- Apple Maps for cyclists – cycling-specific, turn-by-turn directions (only available in New York, Los Angeles, San Francisco Bay, Shanghai, Beijing and London at present)
How useful are these features to cyclists? I’m getting to grips with the Apple Watch 6 and will let you know.
- Apple Watch Series 6 starts at £379 / $366
Rapha Explore Long Sleeve Pullover
The growing popularity of gravel riding means, inevitably, the rise of gravel-specific, well, everything. There are gravel bikes, of course, but also gravel shoes, gravel groupsets, gravel clothing, and so on.
This pullover is the latest addition to Rapha’s Explore collection, which also includes a technical T-shirt, hoodie, Gore-Tex jacket and sunglasses.
You don’t need gravel-specific anything to ride on gravel roads (or wherever you choose to ride your bike) but that’s not to say some of the features aren’t well considered for the type of riding you may encounter.
The Explore Long Sleeve Pullover is designed to be worn as an outer layer in cool-to-mild conditions or under a jacket in cold weather. It’s made from a gridded fleece fabric said to combine insulation and breathability, with windproof panels on the shoulders and arms to provide a little more protection.
The fit is relaxed for freedom of movement ”when navigating technical sections of trail”, according to Rapha, but also because gravel clothing seems to straddle a laissez-faire hinterland between skin-tight road bike kit and baggy mountain bike clothing. Other touches include an essentials pocket on the sleeve.
The pullover is available for men in green or dark navy, and for women in purple or dark navy.
- £120 / $165 / AU$210 / €145
- Buy now from Rapha
Sealskinz Waterproof All Weather Lightweight Glove with Fusion Control
Truly waterproof cycling gloves are something of a unicorn product. Anyone who’s ended a ride wearing ‘waterproof’ gloves with sopping wet, freezing cold hands on a winter ride will attest to that.
Sealskinz’ new Fusion Control technology forgoes the traditional three-layer construction of waterproof cycling kit by bonding the liner, membrane and outer shell to create a “100% waterproof fabric with unmatched breathability.”
The patented design places an open mesh bond between the membrane and outer shell above, and the membrane and Coolmax liner below.
The bonding process improves moisture transfer while keeping the three layers secured as one, according to Sealskinz, so there should be no slippage or bunching of the liner.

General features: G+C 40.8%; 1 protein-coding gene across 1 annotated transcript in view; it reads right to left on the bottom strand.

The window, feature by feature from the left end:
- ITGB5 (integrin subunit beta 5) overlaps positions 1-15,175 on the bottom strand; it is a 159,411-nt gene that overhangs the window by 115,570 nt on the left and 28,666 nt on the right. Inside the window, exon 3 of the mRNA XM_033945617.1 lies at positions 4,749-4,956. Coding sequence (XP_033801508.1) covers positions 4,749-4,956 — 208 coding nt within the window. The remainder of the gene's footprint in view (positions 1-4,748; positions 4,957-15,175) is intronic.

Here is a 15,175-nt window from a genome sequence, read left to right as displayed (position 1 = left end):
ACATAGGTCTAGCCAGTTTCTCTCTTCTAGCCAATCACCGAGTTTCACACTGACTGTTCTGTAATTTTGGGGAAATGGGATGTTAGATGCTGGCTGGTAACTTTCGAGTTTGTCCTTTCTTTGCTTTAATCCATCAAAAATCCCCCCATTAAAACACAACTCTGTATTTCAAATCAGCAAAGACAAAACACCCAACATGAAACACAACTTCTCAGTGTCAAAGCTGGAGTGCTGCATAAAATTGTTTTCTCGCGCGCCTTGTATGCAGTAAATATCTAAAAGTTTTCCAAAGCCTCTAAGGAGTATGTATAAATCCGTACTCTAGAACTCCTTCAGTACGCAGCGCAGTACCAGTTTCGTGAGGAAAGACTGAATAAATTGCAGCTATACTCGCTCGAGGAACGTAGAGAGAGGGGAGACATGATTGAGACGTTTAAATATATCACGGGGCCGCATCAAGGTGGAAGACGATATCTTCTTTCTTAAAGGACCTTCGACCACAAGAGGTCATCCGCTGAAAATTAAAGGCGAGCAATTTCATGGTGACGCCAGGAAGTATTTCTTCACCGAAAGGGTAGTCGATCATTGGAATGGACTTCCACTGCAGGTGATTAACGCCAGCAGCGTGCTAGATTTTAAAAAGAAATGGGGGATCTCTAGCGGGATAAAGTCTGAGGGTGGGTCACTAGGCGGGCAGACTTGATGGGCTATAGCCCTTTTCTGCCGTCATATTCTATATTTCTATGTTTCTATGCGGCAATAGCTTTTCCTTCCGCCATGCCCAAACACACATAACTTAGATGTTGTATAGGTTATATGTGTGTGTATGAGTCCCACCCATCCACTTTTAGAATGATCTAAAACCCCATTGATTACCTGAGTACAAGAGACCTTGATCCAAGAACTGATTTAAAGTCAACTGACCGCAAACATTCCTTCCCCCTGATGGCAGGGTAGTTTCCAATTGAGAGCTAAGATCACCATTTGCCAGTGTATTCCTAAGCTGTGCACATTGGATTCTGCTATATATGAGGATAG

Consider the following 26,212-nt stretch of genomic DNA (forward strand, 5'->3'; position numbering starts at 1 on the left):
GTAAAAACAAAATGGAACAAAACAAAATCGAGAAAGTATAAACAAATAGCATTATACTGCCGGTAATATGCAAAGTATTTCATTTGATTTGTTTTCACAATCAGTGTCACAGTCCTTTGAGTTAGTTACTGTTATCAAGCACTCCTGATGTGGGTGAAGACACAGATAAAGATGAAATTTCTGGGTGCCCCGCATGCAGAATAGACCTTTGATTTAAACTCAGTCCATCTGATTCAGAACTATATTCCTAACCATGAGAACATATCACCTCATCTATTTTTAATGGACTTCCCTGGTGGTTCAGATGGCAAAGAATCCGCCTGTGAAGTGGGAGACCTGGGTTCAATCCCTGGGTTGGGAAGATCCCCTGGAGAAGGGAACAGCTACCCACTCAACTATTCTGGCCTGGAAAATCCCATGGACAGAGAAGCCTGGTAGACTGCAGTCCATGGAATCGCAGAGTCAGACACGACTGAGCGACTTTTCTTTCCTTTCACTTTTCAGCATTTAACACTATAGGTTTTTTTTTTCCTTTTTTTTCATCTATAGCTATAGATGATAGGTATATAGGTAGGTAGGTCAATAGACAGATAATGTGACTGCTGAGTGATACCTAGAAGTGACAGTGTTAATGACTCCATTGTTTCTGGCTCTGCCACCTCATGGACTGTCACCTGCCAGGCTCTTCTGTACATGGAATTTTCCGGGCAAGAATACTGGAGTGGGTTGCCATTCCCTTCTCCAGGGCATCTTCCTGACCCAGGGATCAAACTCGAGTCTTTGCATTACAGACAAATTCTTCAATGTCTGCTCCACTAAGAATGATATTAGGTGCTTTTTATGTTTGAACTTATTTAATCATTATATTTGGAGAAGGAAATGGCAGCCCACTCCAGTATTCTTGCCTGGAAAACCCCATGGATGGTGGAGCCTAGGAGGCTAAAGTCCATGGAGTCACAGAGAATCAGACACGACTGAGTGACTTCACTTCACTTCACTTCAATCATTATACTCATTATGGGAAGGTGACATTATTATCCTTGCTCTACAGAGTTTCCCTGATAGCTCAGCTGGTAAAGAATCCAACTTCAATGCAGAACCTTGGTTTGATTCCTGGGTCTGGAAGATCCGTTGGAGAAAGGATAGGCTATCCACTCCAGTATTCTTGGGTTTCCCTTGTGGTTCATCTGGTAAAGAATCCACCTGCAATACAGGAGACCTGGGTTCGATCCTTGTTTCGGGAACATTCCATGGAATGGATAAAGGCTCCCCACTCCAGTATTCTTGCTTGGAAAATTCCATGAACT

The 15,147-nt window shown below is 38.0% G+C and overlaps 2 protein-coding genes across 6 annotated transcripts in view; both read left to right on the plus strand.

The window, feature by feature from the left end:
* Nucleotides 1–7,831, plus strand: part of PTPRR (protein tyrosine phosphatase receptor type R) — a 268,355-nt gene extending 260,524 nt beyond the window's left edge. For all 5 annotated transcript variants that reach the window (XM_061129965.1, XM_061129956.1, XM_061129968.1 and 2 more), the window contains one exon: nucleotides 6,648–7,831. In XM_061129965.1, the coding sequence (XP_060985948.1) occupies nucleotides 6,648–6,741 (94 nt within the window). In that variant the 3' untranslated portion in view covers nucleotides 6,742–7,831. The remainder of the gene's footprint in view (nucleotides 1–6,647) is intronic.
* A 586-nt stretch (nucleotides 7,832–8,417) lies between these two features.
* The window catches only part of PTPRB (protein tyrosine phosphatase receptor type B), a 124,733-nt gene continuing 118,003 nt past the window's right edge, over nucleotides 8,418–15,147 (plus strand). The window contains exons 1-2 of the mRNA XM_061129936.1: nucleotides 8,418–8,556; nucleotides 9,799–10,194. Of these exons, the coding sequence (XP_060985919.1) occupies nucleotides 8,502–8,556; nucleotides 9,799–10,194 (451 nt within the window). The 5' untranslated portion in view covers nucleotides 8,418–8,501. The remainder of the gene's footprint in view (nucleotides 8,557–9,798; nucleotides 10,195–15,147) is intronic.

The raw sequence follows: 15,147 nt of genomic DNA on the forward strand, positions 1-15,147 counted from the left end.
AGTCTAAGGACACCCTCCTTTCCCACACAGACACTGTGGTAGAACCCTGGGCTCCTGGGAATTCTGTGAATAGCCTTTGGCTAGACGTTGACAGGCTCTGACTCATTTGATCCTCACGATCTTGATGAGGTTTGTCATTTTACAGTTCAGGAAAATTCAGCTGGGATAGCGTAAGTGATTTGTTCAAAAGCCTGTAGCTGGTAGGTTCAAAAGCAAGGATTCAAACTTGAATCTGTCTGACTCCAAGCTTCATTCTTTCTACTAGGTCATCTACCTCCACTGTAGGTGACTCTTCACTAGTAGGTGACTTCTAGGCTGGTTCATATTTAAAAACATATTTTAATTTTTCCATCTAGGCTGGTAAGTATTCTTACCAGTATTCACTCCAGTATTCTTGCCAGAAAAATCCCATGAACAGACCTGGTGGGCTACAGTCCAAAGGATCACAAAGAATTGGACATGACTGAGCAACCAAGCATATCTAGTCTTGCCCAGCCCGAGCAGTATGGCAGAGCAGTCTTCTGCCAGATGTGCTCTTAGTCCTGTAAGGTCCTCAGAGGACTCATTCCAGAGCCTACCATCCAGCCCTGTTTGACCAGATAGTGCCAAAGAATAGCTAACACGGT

The Fusion Control range is made up of four gloves for cycling.
The Lightweight Glove we’ve got here (£55 / $75 / €95) is the lightest, as you might well expect, but there’s also an All Weather Glove (£65 / $80 / €110) with a Merino wool inner and softshell outer, and Cold Weather Glove (£75 / $95 / €125) with the same wool inner and a combination of goatskin and softshell on the outer.
Lezyne Digital Check Drive
Tyre pressure can have a big impact on the way your bike rides. Investing in a track pump will get your tyres inflated in double-quick time but if you want to fine-tune your pressure, a pressure gauge is a sound investment.
A quality pressure gauge will provide accurate, repeatable results (we’ve got a round-up of the best pressure gauges we’ve tested). Crucially, it will enable you to check and tweak your tyre pressure on the go, so you can hone-in on the perfect setup.
Finding the right pressure for your riding style, tyre and wheel choice, and the conditions is often a case of trial and error. As a starting point, however, read our guide to mountain bike tyre pressure.
The Digital Check Drive from Lezyne has been around for a couple of years now but it’s one of the more interesting-looking pressure gauges out there. It’s slimmer and longer than most, and should comfortably fit in a jersey pocket, riding pack or hip pack.
The digital display rounds PSI to the nearest whole number and bar is to the nearest tenth, while the machined aluminium head can be flipped for compatibility with either Presta or Schrader valves.